P h o t o B l o g

Monday, 10 September 2012

Ten Houses


This week's view of My World shows the remote terrace of cottages known appropriately as Ten Houses. The row is surrounded by fields and is situated 100 yards outside the boundary of Ashton at Park Bridge.

Although it is now a peaceful location, accessed only by a narrow lane, 100 years ago the nearby valley bottom was a thriving industrial location with the Park Bridge Iron Works, a corn mill and a coal mine all a few minutes walk from these cottages. Park Bridge Iron Works are reputed to have been where the rivets for the Eiffel Tower were manufactured.

(Click photo for larger version. Press Back button to return here.)

See Google Street View of this location.

"Ten Houses" is my contribution to this week's "My World" feature. Please check out the other blogs participating in this week's My World.

10 comments:

  1. Interesting shot of your world. A bit of history too - as so much of the UK has of course. Is the green moss on the paving a sign of a lot rain?

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  2. Another wonderful photo of your world ~ intriquing ~ (A Creative Harbor)

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  3. I like these houses very much, and the wall on the corner. Nice shot!

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  4. It certainly looks peaceful now. I think I'd like to live in one of these houses.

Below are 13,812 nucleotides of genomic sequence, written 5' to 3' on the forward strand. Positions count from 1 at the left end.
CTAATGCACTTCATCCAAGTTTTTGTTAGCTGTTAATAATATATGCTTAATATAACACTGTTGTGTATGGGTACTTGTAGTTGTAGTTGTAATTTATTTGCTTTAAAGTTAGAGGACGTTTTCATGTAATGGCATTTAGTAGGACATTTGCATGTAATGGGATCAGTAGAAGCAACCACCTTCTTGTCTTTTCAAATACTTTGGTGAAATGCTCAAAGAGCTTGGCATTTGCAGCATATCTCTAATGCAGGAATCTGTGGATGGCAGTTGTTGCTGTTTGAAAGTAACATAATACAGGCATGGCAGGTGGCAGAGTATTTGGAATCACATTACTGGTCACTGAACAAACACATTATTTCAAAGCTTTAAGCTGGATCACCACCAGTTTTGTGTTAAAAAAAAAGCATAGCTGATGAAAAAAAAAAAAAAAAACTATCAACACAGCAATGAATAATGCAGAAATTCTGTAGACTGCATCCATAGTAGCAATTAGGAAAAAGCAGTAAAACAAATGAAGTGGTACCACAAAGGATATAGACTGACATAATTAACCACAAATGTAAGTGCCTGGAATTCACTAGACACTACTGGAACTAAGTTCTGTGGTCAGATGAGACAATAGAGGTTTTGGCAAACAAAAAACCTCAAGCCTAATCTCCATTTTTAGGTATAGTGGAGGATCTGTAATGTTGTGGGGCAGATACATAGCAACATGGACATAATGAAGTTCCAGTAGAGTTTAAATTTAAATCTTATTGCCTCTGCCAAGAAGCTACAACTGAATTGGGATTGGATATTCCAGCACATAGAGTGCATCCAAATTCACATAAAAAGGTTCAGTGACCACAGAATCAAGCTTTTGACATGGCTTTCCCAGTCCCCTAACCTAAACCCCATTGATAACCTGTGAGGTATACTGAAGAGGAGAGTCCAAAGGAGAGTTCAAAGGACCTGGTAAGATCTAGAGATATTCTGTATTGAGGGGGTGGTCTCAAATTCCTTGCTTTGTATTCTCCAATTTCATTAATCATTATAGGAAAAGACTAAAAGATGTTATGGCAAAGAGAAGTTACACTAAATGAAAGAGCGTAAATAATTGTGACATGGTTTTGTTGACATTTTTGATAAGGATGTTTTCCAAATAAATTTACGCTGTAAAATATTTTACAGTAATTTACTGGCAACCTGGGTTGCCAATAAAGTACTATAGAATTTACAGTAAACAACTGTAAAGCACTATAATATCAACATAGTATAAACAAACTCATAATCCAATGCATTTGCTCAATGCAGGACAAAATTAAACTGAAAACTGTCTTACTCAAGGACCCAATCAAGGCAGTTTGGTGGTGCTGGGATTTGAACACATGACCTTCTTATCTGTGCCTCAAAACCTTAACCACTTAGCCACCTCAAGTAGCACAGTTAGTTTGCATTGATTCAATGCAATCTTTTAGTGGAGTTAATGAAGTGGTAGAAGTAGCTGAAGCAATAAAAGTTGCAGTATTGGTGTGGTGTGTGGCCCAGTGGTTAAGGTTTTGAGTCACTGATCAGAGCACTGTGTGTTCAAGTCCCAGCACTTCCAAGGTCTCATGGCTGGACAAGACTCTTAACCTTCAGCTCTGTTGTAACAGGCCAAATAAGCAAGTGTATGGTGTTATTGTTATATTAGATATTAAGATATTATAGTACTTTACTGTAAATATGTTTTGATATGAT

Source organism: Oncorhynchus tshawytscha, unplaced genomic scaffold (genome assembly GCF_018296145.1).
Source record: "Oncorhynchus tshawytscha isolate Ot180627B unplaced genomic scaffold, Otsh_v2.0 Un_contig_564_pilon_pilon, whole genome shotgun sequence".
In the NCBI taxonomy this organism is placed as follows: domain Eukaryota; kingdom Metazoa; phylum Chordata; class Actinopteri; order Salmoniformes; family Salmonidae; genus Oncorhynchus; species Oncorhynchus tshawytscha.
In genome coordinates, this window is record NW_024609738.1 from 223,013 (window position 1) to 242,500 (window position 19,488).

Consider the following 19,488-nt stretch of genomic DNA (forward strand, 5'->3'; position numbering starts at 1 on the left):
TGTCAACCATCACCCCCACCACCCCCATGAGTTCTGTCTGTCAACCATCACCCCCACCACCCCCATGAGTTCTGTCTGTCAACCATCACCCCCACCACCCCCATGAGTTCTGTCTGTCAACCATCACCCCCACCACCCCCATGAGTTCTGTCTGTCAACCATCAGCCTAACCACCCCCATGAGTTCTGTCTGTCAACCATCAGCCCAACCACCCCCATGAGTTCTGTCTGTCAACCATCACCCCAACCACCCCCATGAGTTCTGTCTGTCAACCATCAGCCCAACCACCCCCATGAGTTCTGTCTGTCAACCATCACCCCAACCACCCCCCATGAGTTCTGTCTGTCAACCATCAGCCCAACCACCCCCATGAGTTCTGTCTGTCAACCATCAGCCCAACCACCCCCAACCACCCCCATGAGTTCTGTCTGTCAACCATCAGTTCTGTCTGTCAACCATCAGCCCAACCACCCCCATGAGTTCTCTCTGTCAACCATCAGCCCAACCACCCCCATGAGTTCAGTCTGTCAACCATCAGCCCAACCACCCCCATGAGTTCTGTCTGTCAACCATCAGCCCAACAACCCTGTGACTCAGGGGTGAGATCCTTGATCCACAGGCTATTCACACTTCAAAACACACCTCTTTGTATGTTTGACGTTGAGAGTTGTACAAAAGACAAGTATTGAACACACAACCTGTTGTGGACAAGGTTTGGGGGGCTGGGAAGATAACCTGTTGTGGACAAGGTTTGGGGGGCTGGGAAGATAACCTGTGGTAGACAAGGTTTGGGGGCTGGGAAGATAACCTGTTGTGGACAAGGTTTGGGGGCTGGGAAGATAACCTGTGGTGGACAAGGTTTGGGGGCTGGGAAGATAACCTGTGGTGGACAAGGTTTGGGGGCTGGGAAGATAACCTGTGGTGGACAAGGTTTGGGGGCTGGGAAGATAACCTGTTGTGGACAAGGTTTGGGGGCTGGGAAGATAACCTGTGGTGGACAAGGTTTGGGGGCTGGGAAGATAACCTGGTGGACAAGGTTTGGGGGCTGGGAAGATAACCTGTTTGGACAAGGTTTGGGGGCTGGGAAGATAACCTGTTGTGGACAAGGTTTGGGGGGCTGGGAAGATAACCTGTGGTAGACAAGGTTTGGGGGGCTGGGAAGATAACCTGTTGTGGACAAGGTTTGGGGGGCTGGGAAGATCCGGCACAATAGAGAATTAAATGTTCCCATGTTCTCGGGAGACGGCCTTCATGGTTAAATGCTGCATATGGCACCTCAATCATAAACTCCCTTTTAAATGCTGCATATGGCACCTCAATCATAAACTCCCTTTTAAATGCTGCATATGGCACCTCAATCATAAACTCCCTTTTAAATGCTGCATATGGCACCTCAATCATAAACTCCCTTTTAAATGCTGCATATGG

K

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  5. They look so very quaint and peaceful now... what a lovely place to live.

    Mollyxxx

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  6. How interesting to think back over the years and imagine how the lives of people living there have changed.

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  7. what a charming row of homes!!! Probably a lot nicer spot to live now...without the industrial area nearby!!!

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  8. When I worked in Oldham this was part of my patch - in the 80s it was peopled mainly by older couples but as they died off the street got gentrified in the 90s and many of the houses were let to tenants - mostly young mothers on benefit - the moss on the stones is probably more down to lack of regular maintainence then anything else.

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  9. I remember walking to the steel works with my Mum from Daisy Nook where we lived at Hencote Cottages. We could look down into the works through iron bars and see thew men working with red hot stuff. Lois Tucker

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